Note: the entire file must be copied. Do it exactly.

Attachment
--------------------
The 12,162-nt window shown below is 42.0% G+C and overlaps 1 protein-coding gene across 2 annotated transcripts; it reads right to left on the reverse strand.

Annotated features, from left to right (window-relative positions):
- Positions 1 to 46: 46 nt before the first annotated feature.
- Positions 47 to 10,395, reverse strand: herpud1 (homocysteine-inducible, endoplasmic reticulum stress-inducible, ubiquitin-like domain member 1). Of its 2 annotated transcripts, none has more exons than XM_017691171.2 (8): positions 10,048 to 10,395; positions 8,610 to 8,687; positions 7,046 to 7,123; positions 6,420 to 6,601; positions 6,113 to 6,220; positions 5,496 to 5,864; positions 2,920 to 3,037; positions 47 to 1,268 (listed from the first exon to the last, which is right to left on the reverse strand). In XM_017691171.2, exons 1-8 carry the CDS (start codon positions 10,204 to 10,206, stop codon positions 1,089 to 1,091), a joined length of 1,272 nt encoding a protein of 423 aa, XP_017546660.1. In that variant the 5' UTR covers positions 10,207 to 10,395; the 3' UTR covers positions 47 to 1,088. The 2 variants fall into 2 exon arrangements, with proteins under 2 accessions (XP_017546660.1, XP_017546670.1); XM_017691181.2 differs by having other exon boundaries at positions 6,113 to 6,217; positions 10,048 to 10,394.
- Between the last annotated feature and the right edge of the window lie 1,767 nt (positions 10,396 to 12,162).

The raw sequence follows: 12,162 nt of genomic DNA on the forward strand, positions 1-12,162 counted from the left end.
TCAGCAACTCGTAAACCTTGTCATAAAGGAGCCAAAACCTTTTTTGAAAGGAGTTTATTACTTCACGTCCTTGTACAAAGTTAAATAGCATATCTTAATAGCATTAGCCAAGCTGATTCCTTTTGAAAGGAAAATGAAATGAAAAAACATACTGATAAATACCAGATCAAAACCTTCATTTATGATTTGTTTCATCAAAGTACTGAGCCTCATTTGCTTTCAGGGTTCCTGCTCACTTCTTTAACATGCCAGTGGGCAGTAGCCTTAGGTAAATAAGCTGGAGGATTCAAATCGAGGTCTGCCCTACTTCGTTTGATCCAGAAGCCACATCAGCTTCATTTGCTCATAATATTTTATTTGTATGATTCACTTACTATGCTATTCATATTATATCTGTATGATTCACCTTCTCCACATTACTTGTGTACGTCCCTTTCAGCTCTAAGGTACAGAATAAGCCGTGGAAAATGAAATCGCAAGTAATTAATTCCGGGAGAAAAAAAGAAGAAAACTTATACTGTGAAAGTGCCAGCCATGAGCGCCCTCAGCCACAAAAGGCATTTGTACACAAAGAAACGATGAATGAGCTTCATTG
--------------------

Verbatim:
The 12,162-nt window shown below is 42.0% G+C and overlaps 1 protein-coding gene across 2 annotated transcripts; it reads right to left on the reverse strand.

Annotated features, from left to right (window-relative positions):
- Positions 1 to 46: 46 nt before the first annotated feature.
- Positions 47 to 10,395, reverse strand: herpud1 (homocysteine-inducible, endoplasmic reticulum stress-inducible, ubiquitin-like domain member 1). Of its 2 annotated transcripts, none has more exons than XM_017691171.2 (8): positions 10,048 to 10,395; positions 8,610 to 8,687; positions 7,046 to 7,123; positions 6,420 to 6,601; positions 6,113 to 6,220; positions 5,496 to 5,864; positions 2,920 to 3,037; positions 47 to 1,268 (listed from the first exon to the last, which is right to left on the reverse strand). In XM_017691171.2, exons 1-8 carry the CDS (start codon positions 10,204 to 10,206, stop codon positions 1,089 to 1,091), a joined length of 1,272 nt encoding a protein of 423 aa, XP_017546660.1. In that variant the 5' UTR covers positions 10,207 to 10,395; the 3' UTR covers positions 47 to 1,088. The 2 variants fall into 2 exon arrangements, with proteins under 2 accessions (XP_017546660.1, XP_017546670.1); XM_017691181.2 differs by having other exon boundaries at positions 6,113 to 6,217; positions 10,048 to 10,394.
- Between the last annotated feature and the right edge of the window lie 1,767 nt (positions 10,396 to 12,162).

The raw sequence follows: 12,162 nt of genomic DNA on the forward strand, positions 1-12,162 counted from the left end.
TCAGCAACTCGTAAACCTTGTCATAAAGGAGCCAAAACCTTTTTTGAAAGGAGTTTATTACTTCACGTCCTTGTACAAAGTTAAATAGCATATCTTAATAGCATTAGCCAAGCTGATTCCTTTTGAAAGGAAAATGAAATGAAAAAACATACTGATAAATACCAGATCAAAACCTTCATTTATGATTTGTTTCATCAAAGTACTGAGCCTCATTTGCTTTCAGGGTTCCTGCTCACTTCTTTAACATGCCAGTGGGCAGTAGCCTTAGGTAAATAAGCTGGAGGATTCAAATCGAGGTCTGCCCTACTTCGTTTGATCCAGAAGCCACATCAGCTTCATTTGCTCATAATATTTTATTTGTATGATTCACTTACTATGCTATTCATATTATATCTGTATGATTCACCTTCTCCACATTACTTGTGTACGTCCCTTTCAGCTCTAAGGTACAGAATAAGCCGTGGAAAATGAAATCGCAAGTAATTAATTCCGGGAGAAAAAAAGAAGAAAACTTATACTGTGAAAGTGCCAGCCATGAGCGCCCTCAGCCACAAAAGGCATTTGTACACAAAGAAACGATGAATGAGCTTCATTG